“They are like a talisman,” she said. “When one dies, another is planted.”
Chevrel talked about Andre Malraux, a French novelist who was minister of culture during the presidency of Charles de Gaulle (1959-1969). Malraux inaugurated an initiative to clean up the blackened facades of notable buildings in the city. He made the Marais the first “safeguarded” section of Paris in an effort to protect its places of cultural significance.
Many Marais buildings have been restored and turned into museums, including the Hotel Sale, now the site of the Picasso Museum; the Hotel Carnavalet, where the Paris Historical Museum finds a home; and the Hotel Donon, home to the Cognac-Jay Museum. The Centre Georges Pompidou, with the National Museum of Modern Art and one of the world’s most important cultural institutions, is located in Beaubourg, the western part of the Marais.
The Marais has a large Jewish community and one of the largest gay communities in Europe. We especially liked the Jewish area — full of tempting delis and bakeries. Numerous shops tout the “best falafel.” Chevrel says the best is at the restaurant Chez Marianne, where Bob bought a thick slice of nut strudel — it offers 12 kinds for 3 euros per slice.
We walked past numerous art galleries and trendy boutiques.
“I prefer the Marais 10 years ago. It used to be a real neighborhood,” Chevrel said. There were lots of local stores and groceries, she explained, but now many have been replaced by expensive shops.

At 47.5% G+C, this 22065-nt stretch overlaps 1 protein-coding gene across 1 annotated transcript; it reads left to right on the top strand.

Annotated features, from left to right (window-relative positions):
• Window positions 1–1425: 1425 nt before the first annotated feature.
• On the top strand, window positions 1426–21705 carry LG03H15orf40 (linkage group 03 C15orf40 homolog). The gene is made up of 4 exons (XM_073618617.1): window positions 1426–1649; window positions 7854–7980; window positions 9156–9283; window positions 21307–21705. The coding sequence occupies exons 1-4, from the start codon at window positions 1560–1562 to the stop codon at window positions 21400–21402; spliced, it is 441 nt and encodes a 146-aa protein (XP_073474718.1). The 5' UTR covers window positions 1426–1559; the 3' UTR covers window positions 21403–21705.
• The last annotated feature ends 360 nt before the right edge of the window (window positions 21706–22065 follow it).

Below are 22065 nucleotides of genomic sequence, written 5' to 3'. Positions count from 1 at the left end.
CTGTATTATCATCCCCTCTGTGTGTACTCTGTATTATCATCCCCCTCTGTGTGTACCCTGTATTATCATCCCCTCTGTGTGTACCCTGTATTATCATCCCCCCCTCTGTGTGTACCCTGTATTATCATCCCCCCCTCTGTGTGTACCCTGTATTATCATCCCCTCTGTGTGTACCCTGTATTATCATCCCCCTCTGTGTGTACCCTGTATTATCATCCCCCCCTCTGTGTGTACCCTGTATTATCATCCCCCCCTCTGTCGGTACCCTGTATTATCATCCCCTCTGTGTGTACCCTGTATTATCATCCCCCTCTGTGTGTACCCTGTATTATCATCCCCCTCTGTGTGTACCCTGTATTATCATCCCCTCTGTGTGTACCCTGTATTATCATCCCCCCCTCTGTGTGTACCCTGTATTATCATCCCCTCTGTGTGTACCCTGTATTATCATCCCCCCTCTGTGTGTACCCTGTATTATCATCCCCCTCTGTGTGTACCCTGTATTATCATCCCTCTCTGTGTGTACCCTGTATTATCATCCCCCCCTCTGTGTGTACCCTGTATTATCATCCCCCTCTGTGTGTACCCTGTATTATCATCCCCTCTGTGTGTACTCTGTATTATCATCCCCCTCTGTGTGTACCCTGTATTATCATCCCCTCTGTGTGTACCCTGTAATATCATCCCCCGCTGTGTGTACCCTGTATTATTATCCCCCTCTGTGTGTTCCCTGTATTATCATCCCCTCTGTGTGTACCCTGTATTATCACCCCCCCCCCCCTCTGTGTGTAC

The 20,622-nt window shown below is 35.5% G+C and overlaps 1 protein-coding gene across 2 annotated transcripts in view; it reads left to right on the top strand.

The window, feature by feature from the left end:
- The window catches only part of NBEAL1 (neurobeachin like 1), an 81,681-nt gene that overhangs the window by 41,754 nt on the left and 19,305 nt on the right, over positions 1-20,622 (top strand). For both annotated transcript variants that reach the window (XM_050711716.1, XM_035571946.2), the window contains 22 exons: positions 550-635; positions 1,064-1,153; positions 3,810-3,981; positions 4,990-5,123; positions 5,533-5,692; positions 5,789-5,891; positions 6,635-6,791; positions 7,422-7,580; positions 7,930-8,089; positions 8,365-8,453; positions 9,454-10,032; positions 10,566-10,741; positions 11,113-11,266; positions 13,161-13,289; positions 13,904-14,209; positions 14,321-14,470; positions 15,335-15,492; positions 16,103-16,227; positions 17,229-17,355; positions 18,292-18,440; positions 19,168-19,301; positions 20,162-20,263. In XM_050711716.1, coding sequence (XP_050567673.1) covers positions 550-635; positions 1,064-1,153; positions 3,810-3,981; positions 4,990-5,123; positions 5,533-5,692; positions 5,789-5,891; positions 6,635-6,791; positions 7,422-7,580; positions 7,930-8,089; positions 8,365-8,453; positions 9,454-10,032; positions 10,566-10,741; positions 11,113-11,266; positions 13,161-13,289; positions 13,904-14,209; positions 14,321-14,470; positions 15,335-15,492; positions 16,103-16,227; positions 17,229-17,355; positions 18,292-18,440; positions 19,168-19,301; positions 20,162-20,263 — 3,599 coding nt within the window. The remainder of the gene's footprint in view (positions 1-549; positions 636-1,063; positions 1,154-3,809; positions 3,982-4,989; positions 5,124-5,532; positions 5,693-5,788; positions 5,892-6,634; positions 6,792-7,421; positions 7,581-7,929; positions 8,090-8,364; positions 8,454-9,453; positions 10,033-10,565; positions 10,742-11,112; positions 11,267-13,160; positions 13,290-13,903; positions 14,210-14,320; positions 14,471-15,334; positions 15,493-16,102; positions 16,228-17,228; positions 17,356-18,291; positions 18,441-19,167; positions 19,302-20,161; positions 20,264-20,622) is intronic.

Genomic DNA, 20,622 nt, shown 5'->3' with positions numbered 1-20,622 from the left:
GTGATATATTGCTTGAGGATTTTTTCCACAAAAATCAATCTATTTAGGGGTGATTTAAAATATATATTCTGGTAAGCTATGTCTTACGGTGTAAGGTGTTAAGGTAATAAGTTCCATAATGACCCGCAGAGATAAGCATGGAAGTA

Before, “everyone knew everyone,” she said. “Now lots of foreigners who don’t live here year round have bought apartments.”
Our guide made sure we saw a Wallace fountain. Richard Wallace was a rich Englishman who lived in Paris in the 19th century. He could not find a place to drink water, so he made a donation to the city to install water fountains throughout Paris.
“People still drink from them,” she said. The fountains, designed by Charles-Auguste Lebourg in the form of small cast-iron sculptures, are scattered throughout the city.
We took a break midway during our two-hour-plus tour, both to rest and to chat.
“I always meet interesting people who want to see Paris in a different way,” she said. “Americans prefer this type of tour. They like to meet Parisians. They ask lots of questions, about everyday life, taxes, schools.”